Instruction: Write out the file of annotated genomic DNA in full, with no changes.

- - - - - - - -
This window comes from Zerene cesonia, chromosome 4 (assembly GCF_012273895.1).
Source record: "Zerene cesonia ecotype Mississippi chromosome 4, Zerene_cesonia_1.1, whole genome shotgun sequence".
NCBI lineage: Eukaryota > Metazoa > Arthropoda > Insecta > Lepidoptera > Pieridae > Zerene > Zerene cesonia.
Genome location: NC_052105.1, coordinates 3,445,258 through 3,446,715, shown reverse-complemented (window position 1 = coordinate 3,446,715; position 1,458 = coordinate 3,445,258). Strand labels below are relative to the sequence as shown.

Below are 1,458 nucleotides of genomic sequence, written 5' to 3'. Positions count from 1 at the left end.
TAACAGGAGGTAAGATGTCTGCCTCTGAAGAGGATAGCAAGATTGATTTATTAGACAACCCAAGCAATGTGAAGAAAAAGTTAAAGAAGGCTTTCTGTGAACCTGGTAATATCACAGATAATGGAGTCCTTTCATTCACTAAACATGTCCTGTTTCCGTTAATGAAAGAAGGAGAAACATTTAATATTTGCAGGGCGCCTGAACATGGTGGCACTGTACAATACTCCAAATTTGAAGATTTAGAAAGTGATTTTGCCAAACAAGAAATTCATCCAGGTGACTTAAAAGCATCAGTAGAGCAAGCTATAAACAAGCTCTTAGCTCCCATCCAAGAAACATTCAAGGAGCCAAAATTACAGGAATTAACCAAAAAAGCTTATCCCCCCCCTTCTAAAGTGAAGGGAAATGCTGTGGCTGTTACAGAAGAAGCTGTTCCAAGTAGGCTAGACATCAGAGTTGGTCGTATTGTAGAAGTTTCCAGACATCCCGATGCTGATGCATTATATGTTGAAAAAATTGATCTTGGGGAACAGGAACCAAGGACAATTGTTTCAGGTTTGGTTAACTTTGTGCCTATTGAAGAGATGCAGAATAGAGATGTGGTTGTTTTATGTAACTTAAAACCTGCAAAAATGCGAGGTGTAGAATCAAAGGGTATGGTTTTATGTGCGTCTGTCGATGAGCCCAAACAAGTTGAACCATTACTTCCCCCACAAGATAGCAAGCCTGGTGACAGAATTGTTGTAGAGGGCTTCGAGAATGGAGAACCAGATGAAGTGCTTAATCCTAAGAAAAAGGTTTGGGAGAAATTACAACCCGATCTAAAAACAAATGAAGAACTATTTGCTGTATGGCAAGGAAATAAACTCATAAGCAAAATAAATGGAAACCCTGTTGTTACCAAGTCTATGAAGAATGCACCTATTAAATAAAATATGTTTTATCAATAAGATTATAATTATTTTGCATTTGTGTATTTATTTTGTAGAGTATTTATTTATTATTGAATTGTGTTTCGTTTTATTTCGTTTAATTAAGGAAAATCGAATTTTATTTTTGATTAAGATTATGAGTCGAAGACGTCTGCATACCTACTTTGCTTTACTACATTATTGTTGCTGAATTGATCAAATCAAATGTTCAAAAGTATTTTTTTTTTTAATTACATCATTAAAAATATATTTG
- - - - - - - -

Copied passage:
This window comes from Zerene cesonia, chromosome 4 (assembly GCF_012273895.1).
Source record: "Zerene cesonia ecotype Mississippi chromosome 4, Zerene_cesonia_1.1, whole genome shotgun sequence".
NCBI lineage: Eukaryota > Metazoa > Arthropoda > Insecta > Lepidoptera > Pieridae > Zerene > Zerene cesonia.
Genome location: NC_052105.1, coordinates 3,445,258 through 3,446,715, shown reverse-complemented (window position 1 = coordinate 3,446,715; position 1,458 = coordinate 3,445,258). Strand labels below are relative to the sequence as shown.

Below are 1,458 nucleotides of genomic sequence, written 5' to 3'. Positions count from 1 at the left end.
TAACAGGAGGTAAGATGTCTGCCTCTGAAGAGGATAGCAAGATTGATTTATTAGACAACCCAAGCAATGTGAAGAAAAAGTTAAAGAAGGCTTTCTGTGAACCTGGTAATATCACAGATAATGGAGTCCTTTCATTCACTAAACATGTCCTGTTTCCGTTAATGAAAGAAGGAGAAACATTTAATATTTGCAGGGCGCCTGAACATGGTGGCACTGTACAATACTCCAAATTTGAAGATTTAGAAAGTGATTTTGCCAAACAAGAAATTCATCCAGGTGACTTAAAAGCATCAGTAGAGCAAGCTATAAACAAGCTCTTAGCTCCCATCCAAGAAACATTCAAGGAGCCAAAATTACAGGAATTAACCAAAAAAGCTTATCCCCCCCCTTCTAAAGTGAAGGGAAATGCTGTGGCTGTTACAGAAGAAGCTGTTCCAAGTAGGCTAGACATCAGAGTTGGTCGTATTGTAGAAGTTTCCAGACATCCCGATGCTGATGCATTATATGTTGAAAAAATTGATCTTGGGGAACAGGAACCAAGGACAATTGTTTCAGGTTTGGTTAACTTTGTGCCTATTGAAGAGATGCAGAATAGAGATGTGGTTGTTTTATGTAACTTAAAACCTGCAAAAATGCGAGGTGTAGAATCAAAGGGTATGGTTTTATGTGCGTCTGTCGATGAGCCCAAACAAGTTGAACCATTACTTCCCCCACAAGATAGCAAGCCTGGTGACAGAATTGTTGTAGAGGGCTTCGAGAATGGAGAACCAGATGAAGTGCTTAATCCTAAGAAAAAGGTTTGGGAGAAATTACAACCCGATCTAAAAACAAATGAAGAACTATTTGCTGTATGGCAAGGAAATAAACTCATAAGCAAAATAAATGGAAACCCTGTTGTTACCAAGTCTATGAAGAATGCACCTATTAAATAAAATATGTTTTATCAATAAGATTATAATTATTTTGCATTTGTGTATTTATTTTGTAGAGTATTTATTTATTATTGAATTGTGTTTCGTTTTATTTCGTTTAATTAAGGAAAATCGAATTTTATTTTTGATTAAGATTATGAGTCGAAGACGTCTGCATACCTACTTTGCTTTACTACATTATTGTTGCTGAATTGATCAAATCAAATGTTCAAAAGTATTTTTTTTTTTAATTACATCATTAAAAATATATTTG